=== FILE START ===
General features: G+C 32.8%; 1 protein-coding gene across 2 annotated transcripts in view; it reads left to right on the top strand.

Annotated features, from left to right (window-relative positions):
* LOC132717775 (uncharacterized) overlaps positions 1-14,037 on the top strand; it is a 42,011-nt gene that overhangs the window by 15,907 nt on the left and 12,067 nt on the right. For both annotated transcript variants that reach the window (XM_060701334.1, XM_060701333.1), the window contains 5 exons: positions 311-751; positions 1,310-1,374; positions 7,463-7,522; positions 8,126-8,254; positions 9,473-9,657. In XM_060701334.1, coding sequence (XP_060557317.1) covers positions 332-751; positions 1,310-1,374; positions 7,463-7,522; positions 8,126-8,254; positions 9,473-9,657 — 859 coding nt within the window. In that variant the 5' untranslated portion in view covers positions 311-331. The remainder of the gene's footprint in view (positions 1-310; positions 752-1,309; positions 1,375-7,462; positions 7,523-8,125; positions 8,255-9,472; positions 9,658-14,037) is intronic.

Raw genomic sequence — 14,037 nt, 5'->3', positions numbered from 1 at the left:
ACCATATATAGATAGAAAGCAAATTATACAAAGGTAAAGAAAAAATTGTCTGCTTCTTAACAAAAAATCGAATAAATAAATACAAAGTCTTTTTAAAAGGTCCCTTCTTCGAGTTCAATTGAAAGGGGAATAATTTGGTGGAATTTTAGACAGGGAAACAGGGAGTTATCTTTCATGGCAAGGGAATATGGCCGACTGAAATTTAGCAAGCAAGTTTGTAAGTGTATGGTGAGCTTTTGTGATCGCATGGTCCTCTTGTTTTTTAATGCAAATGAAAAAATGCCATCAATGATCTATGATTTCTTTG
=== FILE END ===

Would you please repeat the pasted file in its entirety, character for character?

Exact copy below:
General features: G+C 32.8%; 1 protein-coding gene across 2 annotated transcripts in view; it reads left to right on the top strand.

Annotated features, from left to right (window-relative positions):
* LOC132717775 (uncharacterized) overlaps positions 1-14,037 on the top strand; it is a 42,011-nt gene that overhangs the window by 15,907 nt on the left and 12,067 nt on the right. For both annotated transcript variants that reach the window (XM_060701334.1, XM_060701333.1), the window contains 5 exons: positions 311-751; positions 1,310-1,374; positions 7,463-7,522; positions 8,126-8,254; positions 9,473-9,657. In XM_060701334.1, coding sequence (XP_060557317.1) covers positions 332-751; positions 1,310-1,374; positions 7,463-7,522; positions 8,126-8,254; positions 9,473-9,657 — 859 coding nt within the window. In that variant the 5' untranslated portion in view covers positions 311-331. The remainder of the gene's footprint in view (positions 1-310; positions 752-1,309; positions 1,375-7,462; positions 7,523-8,125; positions 8,255-9,472; positions 9,658-14,037) is intronic.

Raw genomic sequence — 14,037 nt, 5'->3', positions numbered from 1 at the left:
ACCATATATAGATAGAAAGCAAATTATACAAAGGTAAAGAAAAAATTGTCTGCTTCTTAACAAAAAATCGAATAAATAAATACAAAGTCTTTTTAAAAGGTCCCTTCTTCGAGTTCAATTGAAAGGGGAATAATTTGGTGGAATTTTAGACAGGGAAACAGGGAGTTATCTTTCATGGCAAGGGAATATGGCCGACTGAAATTTAGCAAGCAAGTTTGTAAGTGTATGGTGAGCTTTTGTGATCGCATGGTCCTCTTGTTTTTTAATGCAAATGAAAAAATGCCATCAATGATCTATGATTTCTTTG